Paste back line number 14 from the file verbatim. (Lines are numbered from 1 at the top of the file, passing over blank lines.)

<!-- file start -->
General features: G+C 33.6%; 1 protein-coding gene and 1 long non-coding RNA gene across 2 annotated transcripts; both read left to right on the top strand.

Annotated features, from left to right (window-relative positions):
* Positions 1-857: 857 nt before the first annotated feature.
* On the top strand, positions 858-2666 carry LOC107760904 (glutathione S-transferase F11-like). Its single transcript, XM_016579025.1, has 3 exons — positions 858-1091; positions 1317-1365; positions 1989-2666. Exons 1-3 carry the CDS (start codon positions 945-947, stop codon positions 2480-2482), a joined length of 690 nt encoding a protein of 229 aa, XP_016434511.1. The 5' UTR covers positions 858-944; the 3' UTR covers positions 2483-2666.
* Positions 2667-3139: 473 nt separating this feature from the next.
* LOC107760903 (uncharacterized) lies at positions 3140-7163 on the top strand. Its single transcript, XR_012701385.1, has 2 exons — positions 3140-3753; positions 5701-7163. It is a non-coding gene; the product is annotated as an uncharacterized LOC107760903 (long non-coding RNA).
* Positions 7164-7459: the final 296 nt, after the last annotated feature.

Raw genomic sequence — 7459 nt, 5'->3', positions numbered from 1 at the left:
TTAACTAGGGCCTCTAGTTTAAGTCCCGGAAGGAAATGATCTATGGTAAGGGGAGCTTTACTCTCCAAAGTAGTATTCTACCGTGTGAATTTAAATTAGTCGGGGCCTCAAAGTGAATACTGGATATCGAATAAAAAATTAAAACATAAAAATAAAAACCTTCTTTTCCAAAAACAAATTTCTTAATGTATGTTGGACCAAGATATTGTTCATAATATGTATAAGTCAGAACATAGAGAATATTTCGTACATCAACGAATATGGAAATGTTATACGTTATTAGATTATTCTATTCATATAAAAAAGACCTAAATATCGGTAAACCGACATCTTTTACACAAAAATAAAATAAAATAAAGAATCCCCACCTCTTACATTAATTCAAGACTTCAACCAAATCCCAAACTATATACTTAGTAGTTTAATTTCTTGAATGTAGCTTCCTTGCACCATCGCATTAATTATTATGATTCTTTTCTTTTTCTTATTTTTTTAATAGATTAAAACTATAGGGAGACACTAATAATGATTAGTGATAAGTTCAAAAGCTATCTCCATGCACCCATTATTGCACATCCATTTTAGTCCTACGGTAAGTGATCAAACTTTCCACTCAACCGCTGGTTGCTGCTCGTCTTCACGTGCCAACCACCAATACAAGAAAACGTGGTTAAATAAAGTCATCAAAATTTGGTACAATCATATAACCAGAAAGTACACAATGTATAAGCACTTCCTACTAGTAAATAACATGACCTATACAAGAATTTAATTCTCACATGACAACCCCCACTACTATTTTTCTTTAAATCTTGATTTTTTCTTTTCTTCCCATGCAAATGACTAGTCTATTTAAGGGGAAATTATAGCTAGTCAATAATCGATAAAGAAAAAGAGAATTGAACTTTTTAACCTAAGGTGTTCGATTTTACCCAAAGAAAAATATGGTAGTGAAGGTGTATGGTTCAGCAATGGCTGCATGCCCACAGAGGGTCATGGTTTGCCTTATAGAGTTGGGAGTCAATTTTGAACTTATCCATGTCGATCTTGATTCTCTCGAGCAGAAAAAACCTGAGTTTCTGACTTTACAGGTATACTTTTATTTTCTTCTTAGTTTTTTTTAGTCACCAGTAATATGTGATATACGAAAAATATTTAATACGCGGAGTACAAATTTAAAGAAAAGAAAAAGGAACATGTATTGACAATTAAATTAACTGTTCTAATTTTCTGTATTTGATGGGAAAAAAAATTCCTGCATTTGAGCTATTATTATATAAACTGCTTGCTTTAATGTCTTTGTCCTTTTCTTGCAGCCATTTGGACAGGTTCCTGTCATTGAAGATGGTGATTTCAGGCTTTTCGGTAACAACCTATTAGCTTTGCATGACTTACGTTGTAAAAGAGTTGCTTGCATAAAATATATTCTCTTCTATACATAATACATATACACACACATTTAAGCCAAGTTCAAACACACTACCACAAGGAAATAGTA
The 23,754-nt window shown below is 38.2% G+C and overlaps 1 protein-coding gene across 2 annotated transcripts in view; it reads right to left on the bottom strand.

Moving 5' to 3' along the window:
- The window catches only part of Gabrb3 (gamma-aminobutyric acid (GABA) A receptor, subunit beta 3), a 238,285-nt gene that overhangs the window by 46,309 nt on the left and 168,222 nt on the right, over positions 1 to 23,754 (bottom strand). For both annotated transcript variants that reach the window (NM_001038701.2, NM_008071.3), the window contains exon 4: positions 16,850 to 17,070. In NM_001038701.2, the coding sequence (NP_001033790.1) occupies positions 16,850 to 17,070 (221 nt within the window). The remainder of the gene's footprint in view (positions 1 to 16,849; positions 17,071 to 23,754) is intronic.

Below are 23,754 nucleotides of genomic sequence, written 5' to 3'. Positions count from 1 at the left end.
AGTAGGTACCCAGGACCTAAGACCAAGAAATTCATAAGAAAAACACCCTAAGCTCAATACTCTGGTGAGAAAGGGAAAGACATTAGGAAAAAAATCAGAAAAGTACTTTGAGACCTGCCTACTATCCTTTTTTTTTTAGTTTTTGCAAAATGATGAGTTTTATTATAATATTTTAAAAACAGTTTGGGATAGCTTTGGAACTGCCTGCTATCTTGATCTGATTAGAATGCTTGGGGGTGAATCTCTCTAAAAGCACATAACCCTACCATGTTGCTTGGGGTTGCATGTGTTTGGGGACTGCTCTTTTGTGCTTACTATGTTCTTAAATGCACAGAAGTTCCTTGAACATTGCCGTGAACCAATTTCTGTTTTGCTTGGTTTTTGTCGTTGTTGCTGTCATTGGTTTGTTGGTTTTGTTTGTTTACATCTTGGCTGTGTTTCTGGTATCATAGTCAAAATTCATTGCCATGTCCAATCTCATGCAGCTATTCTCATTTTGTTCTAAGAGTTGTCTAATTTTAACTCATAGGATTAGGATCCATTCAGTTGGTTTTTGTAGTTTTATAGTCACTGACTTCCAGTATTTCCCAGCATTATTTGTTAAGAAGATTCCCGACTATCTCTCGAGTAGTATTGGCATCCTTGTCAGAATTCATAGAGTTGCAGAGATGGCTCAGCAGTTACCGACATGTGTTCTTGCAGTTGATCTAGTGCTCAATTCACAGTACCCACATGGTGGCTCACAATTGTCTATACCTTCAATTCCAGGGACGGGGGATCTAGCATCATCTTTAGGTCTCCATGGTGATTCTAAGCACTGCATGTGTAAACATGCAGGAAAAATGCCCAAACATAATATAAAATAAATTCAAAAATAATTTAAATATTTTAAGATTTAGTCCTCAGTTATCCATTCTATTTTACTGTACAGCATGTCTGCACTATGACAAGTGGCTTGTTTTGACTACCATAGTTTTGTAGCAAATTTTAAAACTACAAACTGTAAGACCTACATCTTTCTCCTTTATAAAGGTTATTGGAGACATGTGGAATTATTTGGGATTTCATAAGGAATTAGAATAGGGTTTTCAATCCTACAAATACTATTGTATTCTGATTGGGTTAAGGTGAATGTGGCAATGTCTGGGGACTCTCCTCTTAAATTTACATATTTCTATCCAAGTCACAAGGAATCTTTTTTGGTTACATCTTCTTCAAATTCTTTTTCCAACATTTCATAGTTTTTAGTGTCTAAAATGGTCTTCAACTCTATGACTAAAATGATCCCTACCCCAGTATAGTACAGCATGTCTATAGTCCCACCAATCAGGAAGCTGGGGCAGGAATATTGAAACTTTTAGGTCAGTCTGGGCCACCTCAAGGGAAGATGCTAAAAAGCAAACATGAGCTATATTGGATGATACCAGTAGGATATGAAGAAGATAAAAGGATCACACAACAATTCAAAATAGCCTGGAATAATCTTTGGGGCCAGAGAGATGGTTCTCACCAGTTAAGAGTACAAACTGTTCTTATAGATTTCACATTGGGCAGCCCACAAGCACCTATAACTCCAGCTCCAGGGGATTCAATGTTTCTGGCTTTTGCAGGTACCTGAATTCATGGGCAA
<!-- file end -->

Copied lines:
AGTAGGTACCCAGGACCTAAGACCAAGAAATTCATAAGAAAAACACCCTAAGCTCAATACTCTGGTGAGAAAGGGAAAGACATTAGGAAAAAAATCAGAAAAGTACTTTGAGACCTGCCTACTATCCTTTTTTTTTTAGTTTTTGCAAAATGATGAGTTTTATTATAATATTTTAAAAACAGTTTGGGATAGCTTTGGAACTGCCTGCTATCTTGATCTGATTAGAATGCTTGGGGGTGAATCTCTCTAAAAGCACATAACCCTACCATGTTGCTTGGGGTTGCATGTGTTTGGGGACTGCTCTTTTGTGCTTACTATGTTCTTAAATGCACAGAAGTTCCTTGAACATTGCCGTGAACCAATTTCTGTTTTGCTTGGTTTTTGTCGTTGTTGCTGTCATTGGTTTGTTGGTTTTGTTTGTTTACATCTTGGCTGTGTTTCTGGTATCATAGTCAAAATTCATTGCCATGTCCAATCTCATGCAGCTATTCTCATTTTGTTCTAAGAGTTGTCTAATTTTAACTCATAGGATTAGGATCCATTCAGTTGGTTTTTGTAGTTTTATAGTCACTGACTTCCAGTATTTCCCAGCATTATTTGTTAAGAAGATTCCCGACTATCTCTCGAGTAGTATTGGCATCCTTGTCAGAATTCATAGAGTTGCAGAGATGGCTCAGCAGTTACCGACATGTGTTCTTGCAGTTGATCTAGTGCTCAATTCACAGTACCCACATGGTGGCTCACAATTGTCTATACCTTCAATTCCAGGGACGGGGGATCTAGCATCATCTTTAGGTCTCCATGGTGATTCTAAGCACTGCATGTGTAAACATGCAGGAAAAATGCCCAAACATAATATAAAATAAATTCAAAAATAATTTAAATATTTTAAGATTTAGTCCTCAGTTATCCATTCTATTTTACTGTACAGCATGTCTGCACTATGACAAGTGGCTTGTTTTGACTACCATAGTTTTGTAGCAAATTTTAAAACTACAAACTGTAAGACCTACATCTTTCTCCTTTATAAAGGTTATTGGAGACATGTGGAATTATTTGGGATTTCATAAGGAATTAGAATAGGGTTTTCAATCCTACAAATACTATTGTATTCTGATTGGGTTAAGGTGAATGTGGCAATGTCTGGGGACTCTCCTCTTAAATTTACATATTTCTATCCAAGTCACAAGGAATCTTTTTTGGTTACATCTTCTTCAAATTCTTTTTCCAACATTTCATAGTTTTTAGTGTCTAAAATGGTCTTCAACTCTATGACTAAAATGATCCCTACCCCAGTATAGTACAGCATGTCTATAGTCCCACCAATCAGGAAGCTGGGGCAGGAATATTGAAACTTTTAGGTCAGTCTGGGCCACCTCAAGGGAAGATGCTAAAAAGCAAACATGAGCTATATTGGATGATACCAGTAGGATATGAAGAAGATAAAAGGATCACACAACAATTCAAAATAGCCTGGAATAATCTTTGGGGCCAGAGAGATGGTTCTCACCAGTTAAGAGTACAAACTGTTCTTATAGATTTCACATTGGGCAGCCCACAAGCACCTATAACTCCAGCTCCAGGGGATTCAATGTTTCTGGCTTTTGCAGGTACCTGAATTCATGGGCAA